Mother’s Day kicks off National Women’s Health Week – sponsored by the US Department of Health and Human Services’ Office of Women’s Health – a national effort to empower women to make their own health a priority. One means to this end is for women to pay more attention to their mental health. The Substance Abuse and Mental Health Services Administration reports that each year one in five American women suffer from a mental health problem such as depression, PTSD, or an eating disorder. More than twice as many women as men have been diagnosed with anxiety, and women are almost twice as likely to experience depression.1
Luckily, there has been significant progress in mental healthcare over the past few years. Research in the areas of genetics, neuroplasticity, psychotropic medications, and evidenced-based treatment modalities has led to dramatic improvements in treatment outcomes.
Unfortunately, many women do not seek treatment, as they are afraid of the stigma associated with mental health treatment. There is a false belief that mental illness is a sign of weakness of character, but it is in fact due to chemical imbalance in the brain and poor coping skills in response to environmental factors.
There is also a myth that recovery only occurs with medications or by spending years talking with a doctor about your past. In fact, profound improvement is achieved without medication. Studies shows that Cognitive Behavioral Therapy is as effective as medication, and its effects are more enduring.2
There are multiple types of therapists and interventions. There are providers who treat specific conditions, such as learning disabilities, trauma, substance abuse, relationship issues, anger management, eating disorders, or grief. The goal of therapy is that the clients will become independent of the therapeutic relationship. Therapy is a success when the coping mechanisms that client has learned become habitual. Some of these coping mechanisms include:
Keeping a journal. Writing down thoughts and goals can improve a person’s outlook, promote creativity, offer distraction, and create a venue to express gratitude.
Practice mindfulness. Women often take pride in being able to “multitask”, but in actuality, when several things are done at once, nothing is done well. Mindfulness supports focus on the present moment by letting go of regrets from the past and fears about the future.
Recognizing false alarms. The brain’s automatic response system reacts quickly to potential dangers in the environment by releasing hormones and neurotransmitters – cortisol, adrenaline, and noradrenaline. Over time, repeated activation of the stress response can cause medical complications, such as high blood pressure, a decreased immune system, increased blood sugar, and inflammation. By recognizing false alarms, one can stop the brain from sending the body into a tailspin.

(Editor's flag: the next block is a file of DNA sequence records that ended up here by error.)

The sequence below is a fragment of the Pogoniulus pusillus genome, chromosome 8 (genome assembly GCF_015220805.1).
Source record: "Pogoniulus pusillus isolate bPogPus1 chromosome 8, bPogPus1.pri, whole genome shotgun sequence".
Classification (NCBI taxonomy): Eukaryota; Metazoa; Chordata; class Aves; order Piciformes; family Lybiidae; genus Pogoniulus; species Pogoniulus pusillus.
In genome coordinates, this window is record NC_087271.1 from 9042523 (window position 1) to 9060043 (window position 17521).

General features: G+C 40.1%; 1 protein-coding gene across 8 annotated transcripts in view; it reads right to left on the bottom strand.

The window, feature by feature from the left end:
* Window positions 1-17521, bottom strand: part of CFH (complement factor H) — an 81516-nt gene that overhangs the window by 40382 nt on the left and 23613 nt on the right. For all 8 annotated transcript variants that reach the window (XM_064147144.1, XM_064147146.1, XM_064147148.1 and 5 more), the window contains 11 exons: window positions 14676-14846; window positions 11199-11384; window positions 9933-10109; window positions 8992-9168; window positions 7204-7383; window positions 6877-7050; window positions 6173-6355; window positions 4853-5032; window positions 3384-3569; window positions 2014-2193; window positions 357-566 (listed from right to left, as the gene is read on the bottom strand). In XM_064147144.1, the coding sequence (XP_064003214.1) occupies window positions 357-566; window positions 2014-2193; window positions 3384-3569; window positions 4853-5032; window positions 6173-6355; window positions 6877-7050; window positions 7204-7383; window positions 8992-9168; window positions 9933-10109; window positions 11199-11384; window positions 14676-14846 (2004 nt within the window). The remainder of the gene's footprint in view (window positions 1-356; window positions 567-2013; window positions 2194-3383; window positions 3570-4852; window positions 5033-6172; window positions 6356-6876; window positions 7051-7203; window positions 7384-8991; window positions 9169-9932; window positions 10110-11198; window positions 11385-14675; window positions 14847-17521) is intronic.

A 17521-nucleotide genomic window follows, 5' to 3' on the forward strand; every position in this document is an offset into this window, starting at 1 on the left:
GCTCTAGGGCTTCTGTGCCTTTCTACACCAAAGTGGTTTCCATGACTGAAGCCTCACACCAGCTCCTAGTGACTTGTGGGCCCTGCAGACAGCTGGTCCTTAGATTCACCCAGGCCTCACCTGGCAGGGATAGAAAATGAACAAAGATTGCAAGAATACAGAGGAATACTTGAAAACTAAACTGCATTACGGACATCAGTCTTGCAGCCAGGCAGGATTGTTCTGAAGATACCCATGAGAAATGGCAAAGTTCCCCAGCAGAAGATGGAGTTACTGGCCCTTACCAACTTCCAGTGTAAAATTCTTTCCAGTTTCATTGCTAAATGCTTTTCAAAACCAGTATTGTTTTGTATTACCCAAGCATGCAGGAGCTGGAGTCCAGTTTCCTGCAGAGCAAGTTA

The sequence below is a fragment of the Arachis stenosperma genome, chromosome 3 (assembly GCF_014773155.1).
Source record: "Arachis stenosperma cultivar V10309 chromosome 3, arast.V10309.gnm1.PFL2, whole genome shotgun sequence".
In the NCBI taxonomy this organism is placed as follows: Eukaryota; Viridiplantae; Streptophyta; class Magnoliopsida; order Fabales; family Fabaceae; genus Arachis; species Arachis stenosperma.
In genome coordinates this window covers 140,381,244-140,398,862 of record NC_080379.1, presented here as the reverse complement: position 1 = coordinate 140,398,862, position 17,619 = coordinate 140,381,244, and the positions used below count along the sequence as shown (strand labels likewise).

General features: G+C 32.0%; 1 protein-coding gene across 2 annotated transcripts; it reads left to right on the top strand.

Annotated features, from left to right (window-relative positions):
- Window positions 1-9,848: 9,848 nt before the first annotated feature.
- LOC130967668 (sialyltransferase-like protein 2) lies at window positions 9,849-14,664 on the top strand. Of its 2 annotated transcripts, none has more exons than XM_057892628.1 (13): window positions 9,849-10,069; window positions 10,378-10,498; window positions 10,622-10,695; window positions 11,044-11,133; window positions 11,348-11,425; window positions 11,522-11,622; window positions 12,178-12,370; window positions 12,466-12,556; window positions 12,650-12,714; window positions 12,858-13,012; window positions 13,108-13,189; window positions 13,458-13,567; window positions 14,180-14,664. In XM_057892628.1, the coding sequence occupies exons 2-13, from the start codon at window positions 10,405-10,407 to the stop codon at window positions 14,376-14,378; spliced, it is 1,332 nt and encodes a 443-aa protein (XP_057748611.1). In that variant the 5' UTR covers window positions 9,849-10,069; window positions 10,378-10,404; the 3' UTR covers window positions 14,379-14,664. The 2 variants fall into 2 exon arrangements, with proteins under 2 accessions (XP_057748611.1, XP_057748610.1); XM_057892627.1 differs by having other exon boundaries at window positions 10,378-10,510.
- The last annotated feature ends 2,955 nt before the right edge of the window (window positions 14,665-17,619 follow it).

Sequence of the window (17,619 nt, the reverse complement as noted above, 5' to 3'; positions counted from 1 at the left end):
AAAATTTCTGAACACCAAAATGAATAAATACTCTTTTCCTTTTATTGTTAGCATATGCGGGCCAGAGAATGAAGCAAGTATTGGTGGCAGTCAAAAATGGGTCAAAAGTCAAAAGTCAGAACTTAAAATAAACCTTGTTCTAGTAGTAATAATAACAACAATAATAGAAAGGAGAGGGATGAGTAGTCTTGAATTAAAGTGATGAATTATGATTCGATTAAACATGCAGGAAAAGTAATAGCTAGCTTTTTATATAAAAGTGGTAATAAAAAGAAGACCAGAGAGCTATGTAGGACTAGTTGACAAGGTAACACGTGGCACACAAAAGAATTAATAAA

Positive self-talk. Everyone has an internal critic that offers negative encouragement when support is needed. Self-esteem is improved by challenging that critic and using positive affirmations such as, “You got this,” or, “I will do my best.”
Set aside worry time. Many women are great worriers! Worrying is the fastest ticket out of the present moment. By setting aside and limiting the amount of time one allows herself to worry, one is better prepared to enjoy the here and now.
Learn to say “No”. Learn how to set boundaries and limits with others by using assertive communication.
Getting active. Research has shown that exercise improves mood by increasing serotonin (the same neurotransmitter that is targeted by antidepressants). Physical activity is also shown to improve sleep habits, which is known to have a positive effect on the brain.3
Eating with health in mind. Multiple studies have found that eating a Mediterranean diet high in vegetables, fruits, unprocessed grains, fish, moderate in lean meat and dairy, with little-to-no processed food and sugars has shown a 25% to 35% lower risk of depression, than those eating a typical Western diet.4
Talking it out with others. Reach out to friends and family for help, but if they cannot provide the resources needed, know that there are other options.
If you feel you might benefit from supportive counseling, call the Treatment Referral Routing Service at 1-800-662-4357. This helpline provides free, 24-hour, confidential referrals to mental health providers and information about mental or substance use disorders, prevention, and recovery in both English and Spanish.
“Probably the biggest insight… is that happiness is not just a place, but also a process. Happiness is an ongoing process of fresh challenges to continue to be happy.” – Ed Diener
Judith Mitchell is a Psychotherapist for the Osceola Regional Outpatient Behavioral Health Department. Judi has served our community for over 25 years, working with diverse clients in medical, residential, and mental health settings.
- Rhonda S. Karg, Jonaki Bose, Kathryn R. Batts. (2014). Past year mental disorders among adults in the United States: results from the 2008-2012 mental health surveillance study. SAMHSA.
- DeRubeis RJ, Siegle GJ, Hollon SD. (2008). Cognitive therapy vs. medications for depression: Treatment outcomes and neural mechanisms. Nature Reviews Neuroscience. 9(10):788-796. doi:10.1038/nrn2345.
- Weir, Kristen. (2011). The exercise effect. Monitor on Psychology. 12 (42): 11. 48.
- Sarris J et al. (2015). Nutritional medicine as mainstream in psychiatry. Lancet Psychiatry. 2 (3): 271-274. doi: 10.1016/S2215-0366(14)00051-0.